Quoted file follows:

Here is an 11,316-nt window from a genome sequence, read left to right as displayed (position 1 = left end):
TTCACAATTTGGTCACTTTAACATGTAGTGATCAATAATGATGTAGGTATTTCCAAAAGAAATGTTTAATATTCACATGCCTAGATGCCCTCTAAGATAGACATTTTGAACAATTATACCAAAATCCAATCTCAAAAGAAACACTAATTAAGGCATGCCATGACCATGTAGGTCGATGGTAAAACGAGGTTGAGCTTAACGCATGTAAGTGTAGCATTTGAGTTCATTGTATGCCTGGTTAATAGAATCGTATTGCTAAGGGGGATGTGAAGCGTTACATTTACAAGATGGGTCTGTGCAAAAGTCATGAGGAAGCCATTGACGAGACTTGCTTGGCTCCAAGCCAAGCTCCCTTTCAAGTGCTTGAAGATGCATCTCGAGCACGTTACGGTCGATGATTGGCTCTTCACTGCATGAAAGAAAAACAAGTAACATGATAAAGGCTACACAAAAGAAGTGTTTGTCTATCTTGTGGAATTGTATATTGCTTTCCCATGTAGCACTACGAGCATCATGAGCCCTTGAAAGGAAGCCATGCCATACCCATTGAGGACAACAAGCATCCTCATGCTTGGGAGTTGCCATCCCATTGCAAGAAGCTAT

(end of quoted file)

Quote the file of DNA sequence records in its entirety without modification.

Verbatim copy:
Here is an 11,316-nt window from a genome sequence, read left to right as displayed (position 1 = left end):
TTCACAATTTGGTCACTTTAACATGTAGTGATCAATAATGATGTAGGTATTTCCAAAAGAAATGTTTAATATTCACATGCCTAGATGCCCTCTAAGATAGACATTTTGAACAATTATACCAAAATCCAATCTCAAAAGAAACACTAATTAAGGCATGCCATGACCATGTAGGTCGATGGTAAAACGAGGTTGAGCTTAACGCATGTAAGTGTAGCATTTGAGTTCATTGTATGCCTGGTTAATAGAATCGTATTGCTAAGGGGGATGTGAAGCGTTACATTTACAAGATGGGTCTGTGCAAAAGTCATGAGGAAGCCATTGACGAGACTTGCTTGGCTCCAAGCCAAGCTCCCTTTCAAGTGCTTGAAGATGCATCTCGAGCACGTTACGGTCGATGATTGGCTCTTCACTGCATGAAAGAAAAACAAGTAACATGATAAAGGCTACACAAAAGAAGTGTTTGTCTATCTTGTGGAATTGTATATTGCTTTCCCATGTAGCACTACGAGCATCATGAGCCCTTGAAAGGAAGCCATGCCATACCCATTGAGGACAACAAGCATCCTCATGCTTGGGAGTTGCCATCCCATTGCAAGAAGCTAT